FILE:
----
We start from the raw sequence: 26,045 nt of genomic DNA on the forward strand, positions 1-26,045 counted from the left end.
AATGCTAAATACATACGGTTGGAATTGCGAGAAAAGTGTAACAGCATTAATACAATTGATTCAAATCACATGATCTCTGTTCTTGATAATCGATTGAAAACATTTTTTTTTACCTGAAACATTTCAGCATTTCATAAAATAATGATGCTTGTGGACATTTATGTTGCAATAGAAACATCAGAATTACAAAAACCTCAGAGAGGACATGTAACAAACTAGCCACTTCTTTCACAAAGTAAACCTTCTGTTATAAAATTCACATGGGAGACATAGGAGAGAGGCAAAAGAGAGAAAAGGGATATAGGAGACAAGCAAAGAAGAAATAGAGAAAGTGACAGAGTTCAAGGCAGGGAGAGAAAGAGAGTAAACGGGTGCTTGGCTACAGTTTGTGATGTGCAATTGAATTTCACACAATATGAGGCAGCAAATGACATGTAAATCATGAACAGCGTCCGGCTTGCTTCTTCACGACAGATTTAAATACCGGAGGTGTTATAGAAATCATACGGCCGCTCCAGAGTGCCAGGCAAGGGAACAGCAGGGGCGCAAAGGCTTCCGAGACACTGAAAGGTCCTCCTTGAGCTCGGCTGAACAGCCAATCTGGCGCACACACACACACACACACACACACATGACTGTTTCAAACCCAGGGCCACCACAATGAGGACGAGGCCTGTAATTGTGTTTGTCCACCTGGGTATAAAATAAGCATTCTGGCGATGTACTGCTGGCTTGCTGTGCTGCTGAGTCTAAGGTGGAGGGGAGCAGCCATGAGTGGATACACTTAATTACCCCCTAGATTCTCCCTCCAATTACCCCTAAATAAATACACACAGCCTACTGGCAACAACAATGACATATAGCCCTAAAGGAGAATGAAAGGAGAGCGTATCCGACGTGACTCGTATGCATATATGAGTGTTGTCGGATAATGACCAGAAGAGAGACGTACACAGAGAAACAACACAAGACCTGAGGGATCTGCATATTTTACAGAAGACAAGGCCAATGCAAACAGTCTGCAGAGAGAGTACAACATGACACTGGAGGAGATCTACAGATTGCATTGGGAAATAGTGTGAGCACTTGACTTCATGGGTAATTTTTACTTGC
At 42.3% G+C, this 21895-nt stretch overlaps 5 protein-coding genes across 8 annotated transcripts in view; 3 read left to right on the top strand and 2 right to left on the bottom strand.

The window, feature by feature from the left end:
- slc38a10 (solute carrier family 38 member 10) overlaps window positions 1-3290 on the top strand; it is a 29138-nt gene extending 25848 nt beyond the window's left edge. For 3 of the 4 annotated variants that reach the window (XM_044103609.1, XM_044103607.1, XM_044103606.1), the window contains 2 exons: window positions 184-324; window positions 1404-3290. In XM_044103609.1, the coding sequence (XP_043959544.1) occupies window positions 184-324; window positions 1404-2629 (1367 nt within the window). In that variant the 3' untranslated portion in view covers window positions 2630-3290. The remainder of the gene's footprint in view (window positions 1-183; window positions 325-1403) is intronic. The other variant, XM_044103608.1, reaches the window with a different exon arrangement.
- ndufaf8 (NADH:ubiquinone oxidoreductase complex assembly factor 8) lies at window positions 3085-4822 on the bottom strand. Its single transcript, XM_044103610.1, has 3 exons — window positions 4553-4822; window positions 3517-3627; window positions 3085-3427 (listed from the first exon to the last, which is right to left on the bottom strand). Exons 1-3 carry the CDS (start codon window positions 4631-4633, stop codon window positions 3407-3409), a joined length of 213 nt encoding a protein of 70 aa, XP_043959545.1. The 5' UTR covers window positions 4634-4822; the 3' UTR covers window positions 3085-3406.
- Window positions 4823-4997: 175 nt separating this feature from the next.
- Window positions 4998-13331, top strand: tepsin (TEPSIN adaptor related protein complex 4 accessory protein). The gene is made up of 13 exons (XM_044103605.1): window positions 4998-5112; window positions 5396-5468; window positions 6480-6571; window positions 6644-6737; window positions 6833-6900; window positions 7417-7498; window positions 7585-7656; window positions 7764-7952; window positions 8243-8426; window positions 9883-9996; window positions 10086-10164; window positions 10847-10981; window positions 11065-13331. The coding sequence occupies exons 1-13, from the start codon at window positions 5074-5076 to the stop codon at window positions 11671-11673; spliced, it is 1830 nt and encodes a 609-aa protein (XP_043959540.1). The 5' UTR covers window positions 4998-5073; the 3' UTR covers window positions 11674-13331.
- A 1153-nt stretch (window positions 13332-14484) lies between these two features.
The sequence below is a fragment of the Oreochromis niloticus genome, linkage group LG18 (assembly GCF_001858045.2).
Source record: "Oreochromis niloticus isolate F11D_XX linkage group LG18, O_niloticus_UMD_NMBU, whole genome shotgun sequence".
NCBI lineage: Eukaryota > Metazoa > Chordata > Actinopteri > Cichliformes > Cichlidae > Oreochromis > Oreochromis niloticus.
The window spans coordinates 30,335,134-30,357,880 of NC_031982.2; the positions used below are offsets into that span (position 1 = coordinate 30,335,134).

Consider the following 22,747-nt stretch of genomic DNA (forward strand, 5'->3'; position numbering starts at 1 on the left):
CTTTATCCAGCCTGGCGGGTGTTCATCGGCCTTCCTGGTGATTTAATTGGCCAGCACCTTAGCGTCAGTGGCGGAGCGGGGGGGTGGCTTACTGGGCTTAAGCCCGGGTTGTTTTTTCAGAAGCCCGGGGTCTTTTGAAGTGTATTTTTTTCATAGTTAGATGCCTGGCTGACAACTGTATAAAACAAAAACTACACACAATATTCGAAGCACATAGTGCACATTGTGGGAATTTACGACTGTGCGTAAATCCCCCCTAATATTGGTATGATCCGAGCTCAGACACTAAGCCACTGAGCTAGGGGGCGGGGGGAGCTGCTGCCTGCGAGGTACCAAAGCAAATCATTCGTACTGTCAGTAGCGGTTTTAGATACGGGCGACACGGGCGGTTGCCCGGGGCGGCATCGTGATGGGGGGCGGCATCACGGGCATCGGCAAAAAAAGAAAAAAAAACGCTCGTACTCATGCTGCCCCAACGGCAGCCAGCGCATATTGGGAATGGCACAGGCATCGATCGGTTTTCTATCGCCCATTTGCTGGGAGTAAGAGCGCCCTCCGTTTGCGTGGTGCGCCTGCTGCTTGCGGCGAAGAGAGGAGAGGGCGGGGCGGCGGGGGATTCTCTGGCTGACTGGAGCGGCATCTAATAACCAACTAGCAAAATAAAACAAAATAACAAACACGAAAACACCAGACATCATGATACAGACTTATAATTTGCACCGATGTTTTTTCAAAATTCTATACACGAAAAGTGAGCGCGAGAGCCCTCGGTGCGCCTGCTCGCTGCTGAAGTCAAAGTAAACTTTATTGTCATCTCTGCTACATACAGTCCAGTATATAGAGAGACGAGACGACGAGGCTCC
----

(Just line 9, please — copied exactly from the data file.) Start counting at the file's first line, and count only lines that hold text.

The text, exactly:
- A 1153-nt stretch (window positions 13332-14484) lies between these two features.